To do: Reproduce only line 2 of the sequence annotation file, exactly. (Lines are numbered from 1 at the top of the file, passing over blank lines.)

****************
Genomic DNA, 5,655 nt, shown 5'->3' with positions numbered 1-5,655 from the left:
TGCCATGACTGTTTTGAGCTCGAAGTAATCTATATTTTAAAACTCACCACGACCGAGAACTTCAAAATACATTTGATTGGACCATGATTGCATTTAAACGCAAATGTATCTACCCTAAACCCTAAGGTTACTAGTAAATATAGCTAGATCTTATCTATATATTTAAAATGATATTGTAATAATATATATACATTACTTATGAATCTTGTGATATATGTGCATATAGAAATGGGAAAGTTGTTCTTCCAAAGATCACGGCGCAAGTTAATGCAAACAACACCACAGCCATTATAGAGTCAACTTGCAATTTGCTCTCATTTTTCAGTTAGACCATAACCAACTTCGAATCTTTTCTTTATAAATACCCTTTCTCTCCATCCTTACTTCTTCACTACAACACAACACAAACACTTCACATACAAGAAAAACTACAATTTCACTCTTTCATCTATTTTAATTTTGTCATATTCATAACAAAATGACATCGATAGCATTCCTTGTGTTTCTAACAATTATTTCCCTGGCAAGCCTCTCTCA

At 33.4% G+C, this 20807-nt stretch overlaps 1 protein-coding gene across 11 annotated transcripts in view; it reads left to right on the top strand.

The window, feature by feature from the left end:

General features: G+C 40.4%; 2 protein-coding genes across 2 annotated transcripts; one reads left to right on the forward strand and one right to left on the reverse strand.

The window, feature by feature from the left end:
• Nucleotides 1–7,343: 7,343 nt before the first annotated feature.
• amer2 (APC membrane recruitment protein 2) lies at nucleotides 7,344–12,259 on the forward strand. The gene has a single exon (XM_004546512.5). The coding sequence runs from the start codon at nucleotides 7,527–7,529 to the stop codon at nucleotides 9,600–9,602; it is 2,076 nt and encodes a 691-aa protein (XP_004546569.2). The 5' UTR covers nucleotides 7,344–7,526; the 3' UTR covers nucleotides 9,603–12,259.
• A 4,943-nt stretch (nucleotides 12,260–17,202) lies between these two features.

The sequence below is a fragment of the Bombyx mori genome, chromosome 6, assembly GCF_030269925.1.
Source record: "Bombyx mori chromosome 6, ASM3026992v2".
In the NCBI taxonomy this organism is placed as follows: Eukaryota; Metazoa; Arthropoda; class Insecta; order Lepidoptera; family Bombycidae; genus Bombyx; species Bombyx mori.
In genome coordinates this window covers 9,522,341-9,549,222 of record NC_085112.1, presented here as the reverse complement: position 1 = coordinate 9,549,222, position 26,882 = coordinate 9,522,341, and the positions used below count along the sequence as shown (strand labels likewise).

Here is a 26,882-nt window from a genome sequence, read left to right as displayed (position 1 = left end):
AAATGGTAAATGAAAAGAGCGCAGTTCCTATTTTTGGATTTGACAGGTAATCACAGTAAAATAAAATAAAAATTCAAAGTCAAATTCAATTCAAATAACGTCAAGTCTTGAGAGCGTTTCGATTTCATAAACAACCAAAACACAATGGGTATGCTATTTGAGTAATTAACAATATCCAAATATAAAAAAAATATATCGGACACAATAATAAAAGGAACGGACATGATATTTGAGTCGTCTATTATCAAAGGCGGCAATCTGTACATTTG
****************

TGCCATGACTGTTTTGAGCTCGAAGTAATCTATATTTTAAAACTCACCACGACCGAGAACTTCAAAATACATTTGATTGGACCATGATTGCATTTAAACGCAAATGTATCTACCCTAAACCCTAAGGTTACTAGTAAATATAGCTAGATCTTATCTATATATTTAAAATGATATTGTAATAATATATATACATTACTTATGAATCTTGTGATATATGTGCATATAGAAATGGGAAAGTTGTTCTTCCAAAGATCACGGCGCAAGTTAATGCAAACAACACCACAGCCATTATAGAGTCAACTTGCAATTTGCTCTCATTTTTCAGTTAGACCATAACCAACTTCGAATCTTTTCTTTATAAATACCCTTTCTCTCCATCCTTACTTCTTCACTACAACACAACACAAACACTTCACATACAAGAAAAACTACAATTTCACTCTTTCATCTATTTTAATTTTGTCATATTCATAACAAAATGACATCGATAGCATTCCTTGTGTTTCTAACAATTATTTCCCTGGCAAGCCTCTCTCA